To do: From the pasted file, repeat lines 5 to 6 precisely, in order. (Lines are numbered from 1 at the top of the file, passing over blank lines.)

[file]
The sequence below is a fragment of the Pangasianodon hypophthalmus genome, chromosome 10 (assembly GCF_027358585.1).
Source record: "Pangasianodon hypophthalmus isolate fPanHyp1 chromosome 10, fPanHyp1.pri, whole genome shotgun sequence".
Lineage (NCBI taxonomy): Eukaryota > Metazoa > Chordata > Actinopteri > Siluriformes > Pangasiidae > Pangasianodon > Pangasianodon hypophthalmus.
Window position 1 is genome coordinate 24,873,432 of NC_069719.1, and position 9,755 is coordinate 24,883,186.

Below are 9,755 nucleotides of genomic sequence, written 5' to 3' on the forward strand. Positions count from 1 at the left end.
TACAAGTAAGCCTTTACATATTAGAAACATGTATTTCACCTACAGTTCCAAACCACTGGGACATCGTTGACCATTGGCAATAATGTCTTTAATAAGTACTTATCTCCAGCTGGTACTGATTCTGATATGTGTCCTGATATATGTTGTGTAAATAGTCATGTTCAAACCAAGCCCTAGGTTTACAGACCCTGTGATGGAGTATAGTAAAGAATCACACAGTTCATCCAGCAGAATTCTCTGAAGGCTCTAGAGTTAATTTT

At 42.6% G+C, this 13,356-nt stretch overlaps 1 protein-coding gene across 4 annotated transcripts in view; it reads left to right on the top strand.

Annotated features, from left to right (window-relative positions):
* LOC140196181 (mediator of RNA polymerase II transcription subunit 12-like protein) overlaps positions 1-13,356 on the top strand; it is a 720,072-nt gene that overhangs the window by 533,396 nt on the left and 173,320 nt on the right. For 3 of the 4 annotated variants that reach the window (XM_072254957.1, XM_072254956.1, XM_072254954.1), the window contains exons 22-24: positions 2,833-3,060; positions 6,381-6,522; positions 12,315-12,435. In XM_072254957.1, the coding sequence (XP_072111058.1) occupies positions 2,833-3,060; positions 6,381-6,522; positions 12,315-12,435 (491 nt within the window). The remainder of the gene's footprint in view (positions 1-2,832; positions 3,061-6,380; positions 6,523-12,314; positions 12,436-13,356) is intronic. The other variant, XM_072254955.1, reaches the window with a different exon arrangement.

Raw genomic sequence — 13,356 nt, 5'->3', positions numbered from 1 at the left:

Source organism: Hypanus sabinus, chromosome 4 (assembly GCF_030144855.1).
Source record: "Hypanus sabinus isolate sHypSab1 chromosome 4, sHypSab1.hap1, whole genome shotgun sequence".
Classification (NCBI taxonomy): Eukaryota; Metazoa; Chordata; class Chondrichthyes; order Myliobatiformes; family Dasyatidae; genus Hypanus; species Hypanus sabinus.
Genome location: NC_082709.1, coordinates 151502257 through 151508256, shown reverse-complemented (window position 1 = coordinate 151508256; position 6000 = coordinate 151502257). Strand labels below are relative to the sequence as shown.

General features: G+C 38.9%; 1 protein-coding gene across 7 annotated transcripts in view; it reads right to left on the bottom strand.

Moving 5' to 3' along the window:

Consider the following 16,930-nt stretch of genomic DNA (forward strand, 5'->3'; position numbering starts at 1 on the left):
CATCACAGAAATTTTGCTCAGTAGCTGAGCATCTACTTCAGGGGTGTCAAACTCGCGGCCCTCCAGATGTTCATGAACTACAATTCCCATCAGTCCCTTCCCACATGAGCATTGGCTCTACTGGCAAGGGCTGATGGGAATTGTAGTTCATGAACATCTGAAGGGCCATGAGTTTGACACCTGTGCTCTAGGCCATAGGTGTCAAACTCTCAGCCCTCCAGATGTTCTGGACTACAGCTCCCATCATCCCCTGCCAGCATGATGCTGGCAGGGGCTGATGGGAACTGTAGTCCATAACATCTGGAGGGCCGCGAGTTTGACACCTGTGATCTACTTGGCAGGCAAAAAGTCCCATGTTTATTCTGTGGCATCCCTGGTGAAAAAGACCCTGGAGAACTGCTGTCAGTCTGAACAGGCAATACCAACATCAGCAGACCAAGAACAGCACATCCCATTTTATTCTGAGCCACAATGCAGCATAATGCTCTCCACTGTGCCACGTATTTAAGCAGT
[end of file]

Below are 9,755 nucleotides of genomic sequence, written 5' to 3' on the forward strand. Positions count from 1 at the left end.
TACAAGTAAGCCTTTACATATTAGAAACATGTATTTCACCTACAGTTCCAAACCACTGGGACATCGTTGACCATTGGCAATAATGTCTTTAATAAGTACTTATCTCCAGCTGGTACTGATTCTGATATGTGTCCTGATATATGTTGTGTAAATAGTCATGTTCAAACCAAGCCCTAGGTTTACAGACCCTGTGATGGAGTATAGTAAAGAATCACACAGTTCATCCAGCAGAATTCTCTGAAGGCTCTAGAGTTAATTTT